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Essay on “A.K. Antony” Complete Essay for Class 10, Class 12 and Graduation and other classes.

A.K. Antony

Votaries of clean politics there are many, but very few have the credibility that A.K. Antony has maintained in his long years in politics. This was also Antony’s main problem, though many people. As one sympathetic commentator put it many years ago, “The trouble with Mr A.K. Antony is that he wants to project his image as a saint in a business that does not allow saintliness.”

 In the kind of politics that he has been engaged in, saintliness is definitely an anathema, but to give full marks to A.K. Antony he has still not allowed his image to be dragged in the mud. And this despite the fact that he has been up against unscrupulous rivals in his own party, the foremost being his wily predecessor, K. Karunakaran. Akkaraparambil Kurien Antony was born in a large, lower middle class Christian family in Alleppey district. He graduated in 1963 from Ernakulum and then did his law degree. In his student days, Antony was a fiery agitator and led numerous agitations against the CPM government led by E.M.S. Namboodiripad. At 36, he became the youngest chief minister in Independent India. Even at that point, he had built for himself a reputation for his idealism and his spartan lifestyle.

What he did not seem to have were the qualities of a good courtier, which were essential in Indira Gandhi’s party. At the Gauhati session of the AICC during the Emergency, Antony was openly critical of the manner in which Sanjay Gandhi was lionised by par tymen. His comments were frowned upon by the powers that be, and of course the newspapers could not publish them.

Antony had of course miscalculated about Indira Gandhi’s political future, like many other politicians of the day. He too thought that it would not be possible for ha to make a comeback after the shattering defeat she had suffered in 1977. Antony and some of his friends decided that this was the time to establish their independence. He opposed Indira Gandhi’s attempt to get back into the Lok Sabha through the byelection in Chikmagalur. He won’t much acclaim for refusing the political support of mullahs, priests, pujaris and refused to accompany Mrs Gandhi when she went to meet a bishop. In a highly communal state this secular approach was praiseworthy but it was no something that Indira Gandhi relished.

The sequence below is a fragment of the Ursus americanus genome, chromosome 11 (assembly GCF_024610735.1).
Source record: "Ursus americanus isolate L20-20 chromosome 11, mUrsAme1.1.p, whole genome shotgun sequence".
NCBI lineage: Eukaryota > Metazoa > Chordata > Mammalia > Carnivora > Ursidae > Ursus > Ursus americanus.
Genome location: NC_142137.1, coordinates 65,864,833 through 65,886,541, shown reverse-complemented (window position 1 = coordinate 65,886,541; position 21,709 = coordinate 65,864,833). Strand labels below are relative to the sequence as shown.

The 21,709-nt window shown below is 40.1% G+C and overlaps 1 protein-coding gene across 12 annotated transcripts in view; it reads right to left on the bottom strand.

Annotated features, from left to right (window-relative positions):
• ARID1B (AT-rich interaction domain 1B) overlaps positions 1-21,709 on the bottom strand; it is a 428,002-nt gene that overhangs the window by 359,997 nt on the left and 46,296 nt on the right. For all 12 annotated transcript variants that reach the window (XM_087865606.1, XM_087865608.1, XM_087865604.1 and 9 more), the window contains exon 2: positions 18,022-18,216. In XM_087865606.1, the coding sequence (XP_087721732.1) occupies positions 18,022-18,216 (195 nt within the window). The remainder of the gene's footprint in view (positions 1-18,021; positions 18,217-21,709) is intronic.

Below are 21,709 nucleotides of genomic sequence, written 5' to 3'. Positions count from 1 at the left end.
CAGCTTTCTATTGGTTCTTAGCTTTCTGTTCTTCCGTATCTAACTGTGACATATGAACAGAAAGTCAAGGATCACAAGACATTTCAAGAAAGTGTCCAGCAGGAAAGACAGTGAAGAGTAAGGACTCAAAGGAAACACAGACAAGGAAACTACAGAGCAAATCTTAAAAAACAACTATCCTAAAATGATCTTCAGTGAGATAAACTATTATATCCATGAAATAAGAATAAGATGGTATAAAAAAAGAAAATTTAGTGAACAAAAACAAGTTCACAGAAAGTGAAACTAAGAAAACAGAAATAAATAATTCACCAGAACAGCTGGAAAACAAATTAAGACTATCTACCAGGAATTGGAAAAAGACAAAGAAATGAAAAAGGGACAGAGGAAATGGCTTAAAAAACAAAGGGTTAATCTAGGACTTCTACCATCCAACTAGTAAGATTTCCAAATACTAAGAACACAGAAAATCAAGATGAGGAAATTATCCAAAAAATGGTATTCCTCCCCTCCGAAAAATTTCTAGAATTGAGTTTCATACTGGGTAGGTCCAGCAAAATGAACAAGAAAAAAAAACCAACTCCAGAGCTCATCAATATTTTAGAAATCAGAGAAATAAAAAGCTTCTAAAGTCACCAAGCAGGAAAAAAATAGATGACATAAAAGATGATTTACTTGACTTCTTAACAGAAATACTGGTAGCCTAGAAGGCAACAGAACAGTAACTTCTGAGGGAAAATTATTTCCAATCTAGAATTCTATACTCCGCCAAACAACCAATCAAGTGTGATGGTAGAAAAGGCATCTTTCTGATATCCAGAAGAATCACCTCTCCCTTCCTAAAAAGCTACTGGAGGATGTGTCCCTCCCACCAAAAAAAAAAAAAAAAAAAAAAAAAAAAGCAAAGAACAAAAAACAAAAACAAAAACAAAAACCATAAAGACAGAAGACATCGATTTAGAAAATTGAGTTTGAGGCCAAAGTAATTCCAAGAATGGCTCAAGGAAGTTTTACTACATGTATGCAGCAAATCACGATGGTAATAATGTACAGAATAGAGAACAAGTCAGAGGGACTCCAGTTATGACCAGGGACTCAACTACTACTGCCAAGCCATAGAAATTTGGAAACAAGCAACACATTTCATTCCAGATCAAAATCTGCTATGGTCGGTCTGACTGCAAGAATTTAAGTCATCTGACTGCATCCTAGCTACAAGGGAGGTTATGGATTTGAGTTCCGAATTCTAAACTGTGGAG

Antony had also been one of the first to reque! Indira Gandhi after the Allahabad High Court judgemel to resign from the Prime Minister’s post. “Congressmt and the people at large would stand as firm as a rock behir you,” Antony had told her in a telegram.  Antony had been first elected to the Kerl Assembly in 1970 from Chertalai, his home town, on the

Congress ticket. It was a great victory, as the area was well known as a Marxist bastion. At 32, he became president of the Kerala Pradesh Congress Committee. He did not contest the 1977 elections in which the CPI (IVI) was routed in Kerala. Following the Rajan case, K. Karunakaran had to resign as chief minister and a reluctant Antony was asked to head the government.

In 1978, Antony’s was one of the decisive voices to clinch the second split in the Congress Party. When he resigned from the chief ministership, towards the end of 1978, he rose in stature as a politician of principles.